The book opens with a preface written in an idiosyncratic style of English. It details the book’s intended audience, stating that it “may be worth the acceptation of the studious persons, and especially of the Youth, of which we dedicate him particularly.” Perhaps predictably, English as She Is Spoke did not become popular among Portuguese-speaking students. In fact, it was never published in Portugal, although it did find an audience 133 years later in Brazil, when it was released as a comedy title.
A photochrom of the Tower of London, 1890. The book, published in 1855, was intended to help Portuguese speakers to improve their English language skills. (Photo: Library of Congress/LC-DIG-ppmsc-08566)
Literary journals, small newspapers, and other niche groups helped spread the word about Carolino’s work before it was given its first proper release as a humor book, first in Britain in 1883, and then in the United States later that year. Endorsements by esteemed writers like Twain and James Millington helped the unusual phrasebook grow a fanbase, and it subsequently received many requests for republishing. The book is even rumored to be the inspiration for the popular “Dirty Hungarian Phrasebook” skit from Monty Python’s Flying Circus.
The book itself is a guessing game of intention and phrases contorted in the unorthodox translation process. If English as She Is Spoke is to be believed, trade occupations might include Coffeeman, Porkshop-Keeper, and Chinaman. The list of aquatic life noted under the heading “Fishes and Shell-Fishes” features well-known sea creatures like the Wolf, the Hedge-hog, and a Sorte of Fish. The section entitled “Games” is even more open to interpretation: the listed games include Mall, Pile, and Keel. (The book is often falsely attributed to Jose Da Fonseca, a popular linguist of the time period, but many believe that Carolino listed him as a co-author to give the work more credibility.)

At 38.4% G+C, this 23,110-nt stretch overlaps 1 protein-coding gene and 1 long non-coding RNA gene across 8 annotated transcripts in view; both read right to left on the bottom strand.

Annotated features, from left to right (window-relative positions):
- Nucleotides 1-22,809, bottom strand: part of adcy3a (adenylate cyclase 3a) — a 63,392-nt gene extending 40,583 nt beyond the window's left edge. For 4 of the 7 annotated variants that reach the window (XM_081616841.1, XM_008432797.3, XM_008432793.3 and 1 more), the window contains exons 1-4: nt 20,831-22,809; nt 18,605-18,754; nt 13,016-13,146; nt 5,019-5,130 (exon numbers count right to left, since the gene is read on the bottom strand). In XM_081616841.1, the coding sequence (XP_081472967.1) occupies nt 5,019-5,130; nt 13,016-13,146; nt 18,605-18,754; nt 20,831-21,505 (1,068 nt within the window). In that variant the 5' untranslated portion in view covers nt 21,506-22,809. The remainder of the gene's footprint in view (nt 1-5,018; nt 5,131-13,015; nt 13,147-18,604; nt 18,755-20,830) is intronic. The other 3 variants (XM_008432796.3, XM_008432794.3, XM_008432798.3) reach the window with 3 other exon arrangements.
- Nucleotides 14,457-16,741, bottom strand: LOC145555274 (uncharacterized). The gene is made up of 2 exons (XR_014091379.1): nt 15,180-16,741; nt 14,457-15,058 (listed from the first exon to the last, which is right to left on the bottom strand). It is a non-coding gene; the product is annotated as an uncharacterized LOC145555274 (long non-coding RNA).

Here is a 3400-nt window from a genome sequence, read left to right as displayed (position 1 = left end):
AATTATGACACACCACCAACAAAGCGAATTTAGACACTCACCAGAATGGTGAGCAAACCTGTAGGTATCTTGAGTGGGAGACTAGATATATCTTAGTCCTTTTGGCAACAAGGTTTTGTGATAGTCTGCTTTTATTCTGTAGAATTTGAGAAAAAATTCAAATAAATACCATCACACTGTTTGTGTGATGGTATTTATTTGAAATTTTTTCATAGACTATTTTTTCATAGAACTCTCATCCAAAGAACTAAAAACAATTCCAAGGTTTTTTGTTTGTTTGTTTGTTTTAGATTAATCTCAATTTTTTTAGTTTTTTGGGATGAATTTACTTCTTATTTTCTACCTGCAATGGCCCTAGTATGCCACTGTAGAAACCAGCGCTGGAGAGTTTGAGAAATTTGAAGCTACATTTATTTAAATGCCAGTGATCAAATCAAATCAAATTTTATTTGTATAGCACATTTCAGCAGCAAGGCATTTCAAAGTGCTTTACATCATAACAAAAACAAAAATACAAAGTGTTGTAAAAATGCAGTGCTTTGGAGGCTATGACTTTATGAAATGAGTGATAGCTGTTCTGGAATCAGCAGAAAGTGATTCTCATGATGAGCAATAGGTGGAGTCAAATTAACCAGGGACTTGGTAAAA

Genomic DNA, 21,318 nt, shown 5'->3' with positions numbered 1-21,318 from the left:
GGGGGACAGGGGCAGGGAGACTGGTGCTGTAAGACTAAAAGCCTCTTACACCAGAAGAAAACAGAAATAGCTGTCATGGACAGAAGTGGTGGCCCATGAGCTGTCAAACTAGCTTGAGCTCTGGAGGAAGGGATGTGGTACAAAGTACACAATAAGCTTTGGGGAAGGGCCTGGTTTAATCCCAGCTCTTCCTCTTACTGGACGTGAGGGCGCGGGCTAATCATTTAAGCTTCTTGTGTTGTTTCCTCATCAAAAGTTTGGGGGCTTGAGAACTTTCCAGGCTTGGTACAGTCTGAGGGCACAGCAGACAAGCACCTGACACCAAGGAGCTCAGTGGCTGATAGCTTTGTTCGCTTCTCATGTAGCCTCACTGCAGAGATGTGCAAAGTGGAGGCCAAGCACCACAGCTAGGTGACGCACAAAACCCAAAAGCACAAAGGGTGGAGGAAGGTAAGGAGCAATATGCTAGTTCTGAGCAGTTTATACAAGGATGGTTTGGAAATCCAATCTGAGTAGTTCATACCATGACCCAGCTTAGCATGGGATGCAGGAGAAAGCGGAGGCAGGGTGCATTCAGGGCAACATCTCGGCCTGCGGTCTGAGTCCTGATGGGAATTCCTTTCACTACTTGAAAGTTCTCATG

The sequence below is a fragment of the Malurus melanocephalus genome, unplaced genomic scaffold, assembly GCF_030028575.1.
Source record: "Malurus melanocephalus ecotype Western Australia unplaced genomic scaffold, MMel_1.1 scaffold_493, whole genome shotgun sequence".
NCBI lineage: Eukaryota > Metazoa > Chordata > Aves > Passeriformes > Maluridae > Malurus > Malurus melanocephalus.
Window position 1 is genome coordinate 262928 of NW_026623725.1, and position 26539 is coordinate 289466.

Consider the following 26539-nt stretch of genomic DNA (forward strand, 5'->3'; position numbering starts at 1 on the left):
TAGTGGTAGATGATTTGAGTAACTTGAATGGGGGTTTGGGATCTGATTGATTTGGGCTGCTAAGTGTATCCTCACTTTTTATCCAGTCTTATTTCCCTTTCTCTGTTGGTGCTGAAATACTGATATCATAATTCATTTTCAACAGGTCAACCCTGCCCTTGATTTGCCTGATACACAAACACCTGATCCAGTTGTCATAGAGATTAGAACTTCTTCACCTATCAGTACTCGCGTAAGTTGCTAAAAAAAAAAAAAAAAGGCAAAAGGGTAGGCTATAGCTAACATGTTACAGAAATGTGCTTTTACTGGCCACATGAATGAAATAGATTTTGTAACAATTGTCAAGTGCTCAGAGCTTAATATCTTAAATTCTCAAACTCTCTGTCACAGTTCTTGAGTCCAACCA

The title page for English As She is Spoke. (Photo: Public Domain)
There is also a section featuring potential dialogues for everyday situations, such as visiting the dentist, purchasing a book, or visiting a sick family member. Of course, the conversations are mostly incomprehensible, but the chapter closes on an ironic high note, in this discussion about learning a language:
“Do speak French alwais?”
“Some times: though I flay it yet.”
“You jest, you does express you self very well.”
Perhaps the most notorious section of the book is an aptly named chapter entitled “Idiotisms and Proverbs,” which again features phrases that careen between barely understandable and completely nonsensical. Examples of Carolino’s twice-translated proverbs include: “nothing some money, nothing of Swiss”; “friendship of a child is water into a basket”; “take out the live coals with the hand of the cat”; and simply “to fatten the foot.”
The translations of idioms and proverbs. (Photo: Public Domain)
A review of the baffling phrasebook in an 1860 volume of Harvard Magazine opens with a disclaimer stating that the magazine is not intending to insult readers’ intelligence by publishing such excerpts, asserting that they “speak for themselves.”The work in question “purports to be a ‘New Guide to Conversation in the Portuguese and English Tongues,’” the reviewer dryly comments, but “No one, I think, will feel disposed to question its title to novelty.”
English as She Is Spoke is a charming book created by a gentleman who only wanted to help teach the English language to his peers, but instead created a literary disaster that became a linguistic phenomenon. The book has been republished a number of times, the most recent edition printed in 2004 by Collins Library. (A scan of an 1884 pressing can be viewed for free at the Public Domain Review.) Sadly, this was Pedro Carolino’s only published work, although it is an accidental piece of transcendent art with a legacy that has lasted centuries.
One could ponder why Carolino took on the task of creating a phrasebook in a language he did not speak, but sometimes it is better not to look a gift horse in the mouth; or as Carolino says, “a horse baared don’t look him the tooth.”